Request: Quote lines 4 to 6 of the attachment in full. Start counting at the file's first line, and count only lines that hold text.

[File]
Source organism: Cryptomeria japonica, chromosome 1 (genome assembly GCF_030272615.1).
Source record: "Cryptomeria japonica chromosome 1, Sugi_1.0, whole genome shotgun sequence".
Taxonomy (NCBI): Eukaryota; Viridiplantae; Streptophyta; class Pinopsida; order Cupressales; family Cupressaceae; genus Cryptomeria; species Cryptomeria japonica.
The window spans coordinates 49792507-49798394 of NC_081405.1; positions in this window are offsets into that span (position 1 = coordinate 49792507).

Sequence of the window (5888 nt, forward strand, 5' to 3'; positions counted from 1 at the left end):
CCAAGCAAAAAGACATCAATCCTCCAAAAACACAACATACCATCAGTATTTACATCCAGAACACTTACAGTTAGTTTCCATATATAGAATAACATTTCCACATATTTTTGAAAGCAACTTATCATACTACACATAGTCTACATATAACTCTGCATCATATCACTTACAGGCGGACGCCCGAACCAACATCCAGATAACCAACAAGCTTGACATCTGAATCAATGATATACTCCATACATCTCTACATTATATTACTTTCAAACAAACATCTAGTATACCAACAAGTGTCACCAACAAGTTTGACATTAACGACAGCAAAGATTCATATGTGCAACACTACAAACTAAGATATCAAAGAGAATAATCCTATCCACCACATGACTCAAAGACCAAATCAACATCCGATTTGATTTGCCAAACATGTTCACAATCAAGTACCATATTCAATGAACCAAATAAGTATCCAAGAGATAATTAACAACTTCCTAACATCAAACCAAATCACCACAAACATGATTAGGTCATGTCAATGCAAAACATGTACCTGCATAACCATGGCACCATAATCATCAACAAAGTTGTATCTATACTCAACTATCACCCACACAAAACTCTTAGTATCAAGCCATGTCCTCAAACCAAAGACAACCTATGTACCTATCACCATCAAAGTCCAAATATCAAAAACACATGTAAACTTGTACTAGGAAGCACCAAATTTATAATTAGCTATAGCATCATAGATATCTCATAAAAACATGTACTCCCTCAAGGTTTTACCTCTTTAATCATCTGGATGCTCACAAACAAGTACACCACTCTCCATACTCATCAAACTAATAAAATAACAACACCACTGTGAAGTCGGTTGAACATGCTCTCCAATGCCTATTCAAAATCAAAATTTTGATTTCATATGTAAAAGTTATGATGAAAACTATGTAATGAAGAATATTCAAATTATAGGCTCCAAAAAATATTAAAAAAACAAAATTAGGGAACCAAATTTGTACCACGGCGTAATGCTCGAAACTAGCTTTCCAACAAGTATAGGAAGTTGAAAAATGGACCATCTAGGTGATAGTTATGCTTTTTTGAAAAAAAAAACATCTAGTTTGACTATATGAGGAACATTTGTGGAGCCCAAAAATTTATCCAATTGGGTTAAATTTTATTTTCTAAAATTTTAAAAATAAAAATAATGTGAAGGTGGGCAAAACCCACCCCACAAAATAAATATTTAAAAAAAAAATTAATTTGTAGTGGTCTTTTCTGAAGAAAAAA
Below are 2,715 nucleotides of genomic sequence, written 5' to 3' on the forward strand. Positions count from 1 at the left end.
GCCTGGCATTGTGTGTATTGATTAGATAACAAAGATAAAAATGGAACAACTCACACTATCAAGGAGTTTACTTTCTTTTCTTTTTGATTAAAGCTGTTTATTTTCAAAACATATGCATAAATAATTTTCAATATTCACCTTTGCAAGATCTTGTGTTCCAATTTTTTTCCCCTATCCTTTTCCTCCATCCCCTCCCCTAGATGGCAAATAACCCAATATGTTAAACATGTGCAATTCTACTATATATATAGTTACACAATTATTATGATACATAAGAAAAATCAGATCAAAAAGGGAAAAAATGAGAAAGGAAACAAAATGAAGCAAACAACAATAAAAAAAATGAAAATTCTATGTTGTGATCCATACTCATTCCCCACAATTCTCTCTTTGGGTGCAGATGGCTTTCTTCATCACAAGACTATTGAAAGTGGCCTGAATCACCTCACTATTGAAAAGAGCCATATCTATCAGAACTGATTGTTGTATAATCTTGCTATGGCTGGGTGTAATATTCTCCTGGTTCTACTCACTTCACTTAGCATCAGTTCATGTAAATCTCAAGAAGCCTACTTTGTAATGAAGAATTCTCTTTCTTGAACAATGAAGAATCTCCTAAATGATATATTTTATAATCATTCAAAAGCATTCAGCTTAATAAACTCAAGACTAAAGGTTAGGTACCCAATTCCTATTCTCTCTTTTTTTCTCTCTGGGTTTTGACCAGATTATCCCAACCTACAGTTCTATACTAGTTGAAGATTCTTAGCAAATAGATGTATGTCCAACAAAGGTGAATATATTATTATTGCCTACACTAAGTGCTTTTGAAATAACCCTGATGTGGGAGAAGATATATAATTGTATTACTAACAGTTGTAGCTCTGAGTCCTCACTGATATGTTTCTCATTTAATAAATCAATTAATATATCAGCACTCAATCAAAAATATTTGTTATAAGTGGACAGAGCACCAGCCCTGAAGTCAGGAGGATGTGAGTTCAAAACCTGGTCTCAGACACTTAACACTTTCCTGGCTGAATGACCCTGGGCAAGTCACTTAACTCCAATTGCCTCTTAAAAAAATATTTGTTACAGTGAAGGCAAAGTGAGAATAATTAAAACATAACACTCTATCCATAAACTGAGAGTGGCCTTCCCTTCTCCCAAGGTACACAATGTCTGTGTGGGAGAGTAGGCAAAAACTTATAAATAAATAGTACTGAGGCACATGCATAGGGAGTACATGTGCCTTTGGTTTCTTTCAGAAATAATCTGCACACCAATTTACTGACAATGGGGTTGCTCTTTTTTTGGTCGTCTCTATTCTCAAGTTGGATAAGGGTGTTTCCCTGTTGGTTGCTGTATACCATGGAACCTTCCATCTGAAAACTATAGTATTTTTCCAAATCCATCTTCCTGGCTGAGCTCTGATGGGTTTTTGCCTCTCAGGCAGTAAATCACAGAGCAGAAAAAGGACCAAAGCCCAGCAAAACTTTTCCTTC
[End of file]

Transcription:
The window spans coordinates 49792507-49798394 of NC_081405.1; positions in this window are offsets into that span (position 1 = coordinate 49792507).

Sequence of the window (5888 nt, forward strand, 5' to 3'; positions counted from 1 at the left end):
CCAAGCAAAAAGACATCAATCCTCCAAAAACACAACATACCATCAGTATTTACATCCAGAACACTTACAGTTAGTTTCCATATATAGAATAACATTTCCACATATTTTTGAAAGCAACTTATCATACTACACATAGTCTACATATAACTCTGCATCATATCACTTACAGGCGGACGCCCGAACCAACATCCAGATAACCAACAAGCTTGACATCTGAATCAATGATATACTCCATACATCTCTACATTATATTACTTTCAAACAAACATCTAGTATACCAACAAGTGTCACCAACAAGTTTGACATTAACGACAGCAAAGATTCATATGTGCAACACTACAAACTAAGATATCAAAGAGAATAATCCTATCCACCACATGACTCAAAGACCAAATCAACATCCGATTTGATTTGCCAAACATGTTCACAATCAAGTACCATATTCAATGAACCAAATAAGTATCCAAGAGATAATTAACAACTTCCTAACATCAAACCAAATCACCACAAACATGATTAGGTCATGTCAATGCAAAACATGTACCTGCATAACCATGGCACCATAATCATCAACAAAGTTGTATCTATACTCAACTATCACCCACACAAAACTCTTAGTATCAAGCCATGTCCTCAAACCAAAGACAACCTATGTACCTATCACCATCAAAGTCCAAATATCAAAAACACATGTAAACTTGTACTAGGAAGCACCAAATTTATAATTAGCTATAGCATCATAGATATCTCATAAAAACATGTACTCCCTCAAGGTTTTACCTCTTTAATCATCTGGATGCTCACAAACAAGTACACCACTCTCCATACTCATCAAACTAATAAAATAACAACACCACTGTGAAGTCGGTTGAACATGCTCTCCAATGCCTATTCAAAATCAAAATTTTGATTTCATATGTAAAAGTTATGATGAAAACTATGTAATGAAGAATATTCAAATTATAGGCTCCAAAAAATATTAAAAAAACAAAATTAGGGAACCAAATTTGTACCACGGCGTAATGCTCGAAACTAGCTTTCCAACAAGTATAGGAAGTTGAAAAATGGACCATCTAGGTGATAGTTATGCTTTTTTGAAAAAAAAAACATCTAGTTTGACTATATGAGGAACATTTGTGGAGCCCAAAAATTTATCCAATTGGGTTAAATTTTATTTTCTAAAATTTTAAAAATAAAAATAATGTGAAGGTGGGCAAAACCCACCCCACAAAATAAATATTTAAAAAAAAAATTAATTTGTAGTGGTCTTTTCTGAAGAAAAAA